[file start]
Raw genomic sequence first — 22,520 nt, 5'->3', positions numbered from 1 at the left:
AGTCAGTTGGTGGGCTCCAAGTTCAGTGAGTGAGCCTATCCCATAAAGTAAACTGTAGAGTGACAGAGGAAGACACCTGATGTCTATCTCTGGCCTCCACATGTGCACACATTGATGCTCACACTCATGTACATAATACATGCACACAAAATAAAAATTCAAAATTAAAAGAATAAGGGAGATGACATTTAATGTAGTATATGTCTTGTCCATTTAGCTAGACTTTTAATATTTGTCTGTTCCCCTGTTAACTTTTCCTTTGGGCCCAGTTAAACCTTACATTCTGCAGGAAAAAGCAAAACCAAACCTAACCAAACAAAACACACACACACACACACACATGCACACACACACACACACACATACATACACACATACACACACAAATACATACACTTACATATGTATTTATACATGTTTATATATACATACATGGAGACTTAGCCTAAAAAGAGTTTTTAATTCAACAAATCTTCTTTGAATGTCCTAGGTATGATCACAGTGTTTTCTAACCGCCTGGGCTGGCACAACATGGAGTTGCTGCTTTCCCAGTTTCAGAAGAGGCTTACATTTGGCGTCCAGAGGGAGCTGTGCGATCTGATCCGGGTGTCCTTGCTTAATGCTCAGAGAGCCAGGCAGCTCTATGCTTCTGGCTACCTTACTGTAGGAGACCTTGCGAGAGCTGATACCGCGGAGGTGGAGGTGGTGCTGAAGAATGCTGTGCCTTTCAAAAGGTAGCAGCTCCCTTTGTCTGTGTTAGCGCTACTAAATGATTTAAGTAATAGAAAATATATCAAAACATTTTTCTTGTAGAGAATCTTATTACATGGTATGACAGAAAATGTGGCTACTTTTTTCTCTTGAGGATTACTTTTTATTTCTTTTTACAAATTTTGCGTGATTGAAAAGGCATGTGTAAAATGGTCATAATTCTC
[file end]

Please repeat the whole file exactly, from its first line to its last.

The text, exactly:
Raw genomic sequence first — 22,520 nt, 5'->3', positions numbered from 1 at the left:
AGTCAGTTGGTGGGCTCCAAGTTCAGTGAGTGAGCCTATCCCATAAAGTAAACTGTAGAGTGACAGAGGAAGACACCTGATGTCTATCTCTGGCCTCCACATGTGCACACATTGATGCTCACACTCATGTACATAATACATGCACACAAAATAAAAATTCAAAATTAAAAGAATAAGGGAGATGACATTTAATGTAGTATATGTCTTGTCCATTTAGCTAGACTTTTAATATTTGTCTGTTCCCCTGTTAACTTTTCCTTTGGGCCCAGTTAAACCTTACATTCTGCAGGAAAAAGCAAAACCAAACCTAACCAAACAAAACACACACACACACACACACATGCACACACACACACACACACATACATACACACATACACACACAAATACATACACTTACATATGTATTTATACATGTTTATATATACATACATGGAGACTTAGCCTAAAAAGAGTTTTTAATTCAACAAATCTTCTTTGAATGTCCTAGGTATGATCACAGTGTTTTCTAACCGCCTGGGCTGGCACAACATGGAGTTGCTGCTTTCCCAGTTTCAGAAGAGGCTTACATTTGGCGTCCAGAGGGAGCTGTGCGATCTGATCCGGGTGTCCTTGCTTAATGCTCAGAGAGCCAGGCAGCTCTATGCTTCTGGCTACCTTACTGTAGGAGACCTTGCGAGAGCTGATACCGCGGAGGTGGAGGTGGTGCTGAAGAATGCTGTGCCTTTCAAAAGGTAGCAGCTCCCTTTGTCTGTGTTAGCGCTACTAAATGATTTAAGTAATAGAAAATATATCAAAACATTTTTCTTGTAGAGAATCTTATTACATGGTATGACAGAAAATGTGGCTACTTTTTTCTCTTGAGGATTACTTTTTATTTCTTTTTACAAATTTTGCGTGATTGAAAAGGCATGTGTAAAATGGTCATAATTCTC